During my teen years I read a lot of crime, including some Mommy-Track Mysteries. I also liked a standalone novel (“women’s fiction”/mainstream/general) by this author, though I can’t remember anything about it except that in one scene the character ate cupcakes in New York City.

My teens are long over, as are my days of reading this author’s books. So it was kind of a blast from the past this week when the author posted some Tweets that made news on The Daily Dot and other sites. It was kind of the same thing that Chelsea Cain did earlier this year: publically mope about not making a special list. For Ms. Cain, it was a bestseller list. For Ms. Waldman, it was a “notables” list. Because that publication had rated her novel highly, she expected her book to be on the notables list, but it wasn’t. She didn’t understand why some books with less-favourable reviews were considered “notable” and hers wasn’t.

But instead of simply asking what “notable” meant her Tweets came across as rather…well, a number of people have referenced tiny violins.

Social media is both the best thing and the worst thing when it comes to authors and publicity. Sure, people have now heard of Ms. Waldman when they previously hadn’t, but not in a positive light.

ZOE SUGG
The first time I’d heard of her was when Penguin Teen Australia announced they’d bought the rights to her book and spoke of her in the context of celebrity. Apparently she was a beauty blogger, but the novel was fiction. Whatever.

Then she hit the news for circa-80,000 copies of her book sold in its first week in the UK.

With it came rumours of the novel being ghost-written, to which the publisher replied, “to be factually accurate you would need to say Zoe Sugg did not write the book Girl Online on her own”. So either a ghost-writer wrote it all, or at the very least co-wrote it. This isn’t the newsworthy bit, but ghost-writers exist for a reason, and deserve to be properly compensated for their work.

Basically the problem is lack of transparency. The ghost-writer/co-writer (whom it’s been suggested is Siobhan Curham, who’s mentioned in the acknowledgments, but her specific role isn’t said) should have their name on the cover, or at least the title page. I’ve heard Ms. Sugg’s brand is built on “authenticity” (which is weird, because I thought the more prominent beauty YouTubers were paid/sponsored to positively promote specific products), and having her co-writer/ghost-writer not openly named/credited comes across as Ms. Sugg and her publisher not being upfront. This means that her “authentic” characteristic may not be entirely truthful.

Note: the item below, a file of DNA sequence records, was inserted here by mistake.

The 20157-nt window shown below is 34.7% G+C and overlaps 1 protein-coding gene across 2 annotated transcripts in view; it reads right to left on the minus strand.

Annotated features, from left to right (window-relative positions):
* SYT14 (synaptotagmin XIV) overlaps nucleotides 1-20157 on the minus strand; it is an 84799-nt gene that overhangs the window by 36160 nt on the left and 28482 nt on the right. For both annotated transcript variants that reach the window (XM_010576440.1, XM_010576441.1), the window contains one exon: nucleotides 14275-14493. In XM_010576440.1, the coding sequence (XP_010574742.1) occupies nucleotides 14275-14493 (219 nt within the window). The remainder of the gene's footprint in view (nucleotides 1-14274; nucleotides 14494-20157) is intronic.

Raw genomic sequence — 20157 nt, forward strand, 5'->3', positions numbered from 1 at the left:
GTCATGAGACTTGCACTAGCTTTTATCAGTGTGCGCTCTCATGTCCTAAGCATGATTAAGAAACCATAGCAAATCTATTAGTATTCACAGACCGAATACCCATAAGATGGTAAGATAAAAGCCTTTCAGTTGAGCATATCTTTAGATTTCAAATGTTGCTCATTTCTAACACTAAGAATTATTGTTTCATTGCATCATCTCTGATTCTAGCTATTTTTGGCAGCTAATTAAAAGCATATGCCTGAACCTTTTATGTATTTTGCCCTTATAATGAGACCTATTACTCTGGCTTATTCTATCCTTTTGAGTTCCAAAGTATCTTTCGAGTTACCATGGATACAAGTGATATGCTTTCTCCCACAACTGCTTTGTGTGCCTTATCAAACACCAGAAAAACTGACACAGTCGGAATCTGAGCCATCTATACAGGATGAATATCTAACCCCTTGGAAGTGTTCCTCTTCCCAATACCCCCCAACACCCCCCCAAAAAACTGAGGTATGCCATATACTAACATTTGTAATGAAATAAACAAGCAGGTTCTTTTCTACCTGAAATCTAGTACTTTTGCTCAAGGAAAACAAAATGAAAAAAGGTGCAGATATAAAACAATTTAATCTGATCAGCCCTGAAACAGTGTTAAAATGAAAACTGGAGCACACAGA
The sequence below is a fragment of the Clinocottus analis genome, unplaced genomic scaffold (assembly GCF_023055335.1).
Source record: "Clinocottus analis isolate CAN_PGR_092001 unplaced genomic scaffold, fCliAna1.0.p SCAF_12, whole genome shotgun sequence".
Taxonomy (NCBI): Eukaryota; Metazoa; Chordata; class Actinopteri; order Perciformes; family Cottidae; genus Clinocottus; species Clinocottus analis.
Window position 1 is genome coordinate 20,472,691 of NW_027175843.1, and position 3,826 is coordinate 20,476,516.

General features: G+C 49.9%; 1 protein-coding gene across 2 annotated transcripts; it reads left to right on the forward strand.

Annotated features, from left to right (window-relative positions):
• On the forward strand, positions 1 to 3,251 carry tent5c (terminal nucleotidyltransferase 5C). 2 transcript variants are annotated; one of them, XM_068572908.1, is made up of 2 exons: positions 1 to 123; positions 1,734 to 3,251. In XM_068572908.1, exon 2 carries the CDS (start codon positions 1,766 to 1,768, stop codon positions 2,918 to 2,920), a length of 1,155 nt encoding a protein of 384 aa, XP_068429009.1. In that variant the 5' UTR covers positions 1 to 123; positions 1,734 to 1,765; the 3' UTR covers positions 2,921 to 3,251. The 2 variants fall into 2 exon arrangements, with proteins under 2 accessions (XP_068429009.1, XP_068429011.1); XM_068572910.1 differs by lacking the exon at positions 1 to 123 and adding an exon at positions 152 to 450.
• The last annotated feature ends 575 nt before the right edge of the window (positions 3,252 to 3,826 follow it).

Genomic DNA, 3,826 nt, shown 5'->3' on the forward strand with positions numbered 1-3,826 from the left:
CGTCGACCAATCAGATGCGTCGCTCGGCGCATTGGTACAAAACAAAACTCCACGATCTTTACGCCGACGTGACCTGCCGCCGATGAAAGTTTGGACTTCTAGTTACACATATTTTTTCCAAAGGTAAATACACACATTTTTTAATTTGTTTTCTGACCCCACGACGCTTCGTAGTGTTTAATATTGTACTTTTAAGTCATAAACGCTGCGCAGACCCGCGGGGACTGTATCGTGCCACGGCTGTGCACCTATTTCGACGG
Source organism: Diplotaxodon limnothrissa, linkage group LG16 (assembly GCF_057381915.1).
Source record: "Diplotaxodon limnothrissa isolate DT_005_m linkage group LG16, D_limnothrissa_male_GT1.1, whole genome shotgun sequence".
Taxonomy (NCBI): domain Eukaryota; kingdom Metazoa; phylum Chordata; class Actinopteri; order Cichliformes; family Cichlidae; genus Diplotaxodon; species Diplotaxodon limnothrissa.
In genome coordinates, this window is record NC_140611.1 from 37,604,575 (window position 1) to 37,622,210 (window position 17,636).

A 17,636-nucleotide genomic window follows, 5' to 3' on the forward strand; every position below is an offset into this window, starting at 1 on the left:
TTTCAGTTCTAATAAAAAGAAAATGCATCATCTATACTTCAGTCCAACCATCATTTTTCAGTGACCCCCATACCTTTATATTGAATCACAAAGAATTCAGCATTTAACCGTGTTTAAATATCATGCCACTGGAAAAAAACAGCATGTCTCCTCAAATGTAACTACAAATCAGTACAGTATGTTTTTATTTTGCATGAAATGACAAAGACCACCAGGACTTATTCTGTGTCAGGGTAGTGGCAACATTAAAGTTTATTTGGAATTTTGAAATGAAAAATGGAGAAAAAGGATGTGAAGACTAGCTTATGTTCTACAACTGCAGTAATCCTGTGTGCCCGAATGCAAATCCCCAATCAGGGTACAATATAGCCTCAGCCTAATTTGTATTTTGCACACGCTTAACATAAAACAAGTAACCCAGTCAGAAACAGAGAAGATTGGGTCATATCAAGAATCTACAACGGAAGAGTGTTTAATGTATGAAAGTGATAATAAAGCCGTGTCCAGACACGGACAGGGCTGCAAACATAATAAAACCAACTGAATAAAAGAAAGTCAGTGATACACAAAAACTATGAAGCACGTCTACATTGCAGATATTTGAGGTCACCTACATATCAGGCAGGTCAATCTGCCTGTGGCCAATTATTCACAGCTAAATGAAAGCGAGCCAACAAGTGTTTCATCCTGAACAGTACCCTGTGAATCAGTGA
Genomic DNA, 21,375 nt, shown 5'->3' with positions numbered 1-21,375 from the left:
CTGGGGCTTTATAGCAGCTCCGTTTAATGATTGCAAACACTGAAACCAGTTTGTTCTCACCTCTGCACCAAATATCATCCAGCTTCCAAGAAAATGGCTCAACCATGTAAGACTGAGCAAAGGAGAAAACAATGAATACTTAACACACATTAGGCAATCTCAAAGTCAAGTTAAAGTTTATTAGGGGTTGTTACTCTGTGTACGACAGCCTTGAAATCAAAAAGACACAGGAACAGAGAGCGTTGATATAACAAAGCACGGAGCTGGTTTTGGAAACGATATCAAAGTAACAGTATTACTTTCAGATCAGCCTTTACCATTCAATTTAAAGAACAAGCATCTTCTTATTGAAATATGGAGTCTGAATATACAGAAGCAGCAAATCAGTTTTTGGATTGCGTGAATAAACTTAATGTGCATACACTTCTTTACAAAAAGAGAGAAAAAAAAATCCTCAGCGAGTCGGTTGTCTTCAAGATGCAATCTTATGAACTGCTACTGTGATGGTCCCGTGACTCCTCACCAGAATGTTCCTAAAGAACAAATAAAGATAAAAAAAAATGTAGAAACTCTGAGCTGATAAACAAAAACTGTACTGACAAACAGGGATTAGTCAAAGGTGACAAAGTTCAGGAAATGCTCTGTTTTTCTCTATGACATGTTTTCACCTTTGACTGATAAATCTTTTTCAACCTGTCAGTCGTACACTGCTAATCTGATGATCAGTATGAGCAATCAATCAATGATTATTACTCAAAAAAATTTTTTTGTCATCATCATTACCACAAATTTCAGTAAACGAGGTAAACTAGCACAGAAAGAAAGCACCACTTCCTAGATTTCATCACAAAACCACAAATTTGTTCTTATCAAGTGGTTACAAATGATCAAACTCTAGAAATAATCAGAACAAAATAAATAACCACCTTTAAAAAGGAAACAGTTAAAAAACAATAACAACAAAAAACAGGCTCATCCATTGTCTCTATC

And then there’s the matter of payment. It’s been said that ghost-writers are generally paid a flat-fee, but are there bonuses/commission if the book becomes a bestseller? Contract stipulations and whatnot likely prevent ghost-writers from speaking about their work, so the world of ghost-writing is rather secretive.

To reiterate: Was your novel co-written or ghost-written? That’s fine, but at least have the decency to be transparent about it – in the form of their name on the cover, or at least the title page.

But the situation reminded me of something Tara Moss recounts in her non-fiction book, The Fictional Woman. Back when her first couple of novels were published, there were rumours that maybe they were ghost-written. Ms. Moss was (and still is) a fashion model, and often mentioned in the society pages of publications – and some of the public could not quite trust that she could also write.

Ms. Moss submitted to a polygraph test. And yes, she did – and still does – write her own novels. (She also writes non-fiction.) But why was speculation focused on her, rather than other authors? The Fictional Woman (published in 2014) examines public perceptions of all kinds, and though it’s been months since I read the book, Ms. Sugg’s situation reminded me of it.

Is speculation ever fair? Some would say it was fair in Ms. Sugg’s case, since the official word came out that her book isn’t solely her writing. But had the co-writer been publicly credited from the start, there may not have been speculation. Should there ever be? In the case of Ms. Moss, people saw a crime that wasn’t even committed.

How does the public determine whose books are up for speculation? Only when an author is also known in a different, publically-prominent profession? The best way to eliminate speculation would be more transparency regarding ghost-written/co-written books.

Ghost-writing is not a problem. But it is when authors and publishers aren’t upfront about it before journalists ask them.

#PENGUINHOTLINE
Tried out this online recommendation service. Perhaps I didn’t give them enough info, because the results were pretty disappointing: One book was already on my wishlist, the second was already on my maybe list, and the third was by a do-not-read author.

But perhaps you will find this service more useful than I did.